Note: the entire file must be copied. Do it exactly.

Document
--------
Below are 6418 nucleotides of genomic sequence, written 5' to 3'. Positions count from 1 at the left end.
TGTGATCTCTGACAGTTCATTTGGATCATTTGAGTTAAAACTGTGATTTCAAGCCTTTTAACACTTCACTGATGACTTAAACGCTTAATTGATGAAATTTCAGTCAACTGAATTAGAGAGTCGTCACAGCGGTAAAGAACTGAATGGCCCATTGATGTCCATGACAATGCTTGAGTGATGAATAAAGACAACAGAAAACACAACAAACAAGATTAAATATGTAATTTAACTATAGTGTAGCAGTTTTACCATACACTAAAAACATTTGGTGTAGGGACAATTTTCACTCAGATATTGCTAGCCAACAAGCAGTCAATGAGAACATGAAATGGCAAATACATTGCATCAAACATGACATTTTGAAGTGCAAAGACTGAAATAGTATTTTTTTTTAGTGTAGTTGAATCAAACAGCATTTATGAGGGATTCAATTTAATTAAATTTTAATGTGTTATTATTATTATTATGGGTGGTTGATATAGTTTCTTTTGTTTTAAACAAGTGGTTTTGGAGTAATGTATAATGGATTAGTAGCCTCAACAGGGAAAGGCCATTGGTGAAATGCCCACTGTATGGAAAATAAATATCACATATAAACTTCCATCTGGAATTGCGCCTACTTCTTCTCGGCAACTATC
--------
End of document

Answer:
Below are 6418 nucleotides of genomic sequence, written 5' to 3'. Positions count from 1 at the left end.
TGTGATCTCTGACAGTTCATTTGGATCATTTGAGTTAAAACTGTGATTTCAAGCCTTTTAACACTTCACTGATGACTTAAACGCTTAATTGATGAAATTTCAGTCAACTGAATTAGAGAGTCGTCACAGCGGTAAAGAACTGAATGGCCCATTGATGTCCATGACAATGCTTGAGTGATGAATAAAGACAACAGAAAACACAACAAACAAGATTAAATATGTAATTTAACTATAGTGTAGCAGTTTTACCATACACTAAAAACATTTGGTGTAGGGACAATTTTCACTCAGATATTGCTAGCCAACAAGCAGTCAATGAGAACATGAAATGGCAAATACATTGCATCAAACATGACATTTTGAAGTGCAAAGACTGAAATAGTATTTTTTTTTAGTGTAGTTGAATCAAACAGCATTTATGAGGGATTCAATTTAATTAAATTTTAATGTGTTATTATTATTATTATGGGTGGTTGATATAGTTTCTTTTGTTTTAAACAAGTGGTTTTGGAGTAATGTATAATGGATTAGTAGCCTCAACAGGGAAAGGCCATTGGTGAAATGCCCACTGTATGGAAAATAAATATCACATATAAACTTCCATCTGGAATTGCGCCTACTTCTTCTCGGCAACTATC